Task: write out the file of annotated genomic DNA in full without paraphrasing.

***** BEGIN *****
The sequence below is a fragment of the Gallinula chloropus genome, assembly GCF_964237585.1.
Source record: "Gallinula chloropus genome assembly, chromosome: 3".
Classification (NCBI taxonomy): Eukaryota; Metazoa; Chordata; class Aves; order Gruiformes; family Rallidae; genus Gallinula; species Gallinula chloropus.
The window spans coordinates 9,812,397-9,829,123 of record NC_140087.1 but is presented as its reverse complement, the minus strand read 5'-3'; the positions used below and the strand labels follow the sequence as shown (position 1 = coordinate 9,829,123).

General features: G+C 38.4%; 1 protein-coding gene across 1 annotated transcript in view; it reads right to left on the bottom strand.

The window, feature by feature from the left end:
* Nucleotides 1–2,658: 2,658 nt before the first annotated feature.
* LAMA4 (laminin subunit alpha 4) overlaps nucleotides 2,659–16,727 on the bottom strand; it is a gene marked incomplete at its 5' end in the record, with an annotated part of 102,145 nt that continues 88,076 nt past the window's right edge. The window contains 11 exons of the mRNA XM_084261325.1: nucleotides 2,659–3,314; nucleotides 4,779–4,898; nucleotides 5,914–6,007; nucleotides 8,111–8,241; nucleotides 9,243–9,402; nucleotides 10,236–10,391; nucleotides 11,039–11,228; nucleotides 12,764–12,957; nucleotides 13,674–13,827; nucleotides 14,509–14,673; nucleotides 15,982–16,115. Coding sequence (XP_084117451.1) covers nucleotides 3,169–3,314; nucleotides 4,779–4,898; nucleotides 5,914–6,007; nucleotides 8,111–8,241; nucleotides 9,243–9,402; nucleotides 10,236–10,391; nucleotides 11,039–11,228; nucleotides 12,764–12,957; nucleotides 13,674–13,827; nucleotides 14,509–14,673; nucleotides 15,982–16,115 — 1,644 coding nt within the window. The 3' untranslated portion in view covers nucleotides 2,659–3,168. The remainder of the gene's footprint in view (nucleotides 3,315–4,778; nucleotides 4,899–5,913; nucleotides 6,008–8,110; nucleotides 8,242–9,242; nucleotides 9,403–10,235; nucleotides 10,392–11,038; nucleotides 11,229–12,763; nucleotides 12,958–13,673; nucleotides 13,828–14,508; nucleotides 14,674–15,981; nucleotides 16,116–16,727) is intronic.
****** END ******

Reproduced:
The sequence below is a fragment of the Gallinula chloropus genome, assembly GCF_964237585.1.
Source record: "Gallinula chloropus genome assembly, chromosome: 3".
Classification (NCBI taxonomy): Eukaryota; Metazoa; Chordata; class Aves; order Gruiformes; family Rallidae; genus Gallinula; species Gallinula chloropus.
The window spans coordinates 9,812,397-9,829,123 of record NC_140087.1 but is presented as its reverse complement, the minus strand read 5'-3'; the positions used below and the strand labels follow the sequence as shown (position 1 = coordinate 9,829,123).

General features: G+C 38.4%; 1 protein-coding gene across 1 annotated transcript in view; it reads right to left on the bottom strand.

The window, feature by feature from the left end:
* Nucleotides 1–2,658: 2,658 nt before the first annotated feature.
* LAMA4 (laminin subunit alpha 4) overlaps nucleotides 2,659–16,727 on the bottom strand; it is a gene marked incomplete at its 5' end in the record, with an annotated part of 102,145 nt that continues 88,076 nt past the window's right edge. The window contains 11 exons of the mRNA XM_084261325.1: nucleotides 2,659–3,314; nucleotides 4,779–4,898; nucleotides 5,914–6,007; nucleotides 8,111–8,241; nucleotides 9,243–9,402; nucleotides 10,236–10,391; nucleotides 11,039–11,228; nucleotides 12,764–12,957; nucleotides 13,674–13,827; nucleotides 14,509–14,673; nucleotides 15,982–16,115. Coding sequence (XP_084117451.1) covers nucleotides 3,169–3,314; nucleotides 4,779–4,898; nucleotides 5,914–6,007; nucleotides 8,111–8,241; nucleotides 9,243–9,402; nucleotides 10,236–10,391; nucleotides 11,039–11,228; nucleotides 12,764–12,957; nucleotides 13,674–13,827; nucleotides 14,509–14,673; nucleotides 15,982–16,115 — 1,644 coding nt within the window. The 3' untranslated portion in view covers nucleotides 2,659–3,168. The remainder of the gene's footprint in view (nucleotides 3,315–4,778; nucleotides 4,899–5,913; nucleotides 6,008–8,110; nucleotides 8,242–9,242; nucleotides 9,403–10,235; nucleotides 10,392–11,038; nucleotides 11,229–12,763; nucleotides 12,958–13,673; nucleotides 13,828–14,508; nucleotides 14,674–15,981; nucleotides 16,116–16,727) is intronic.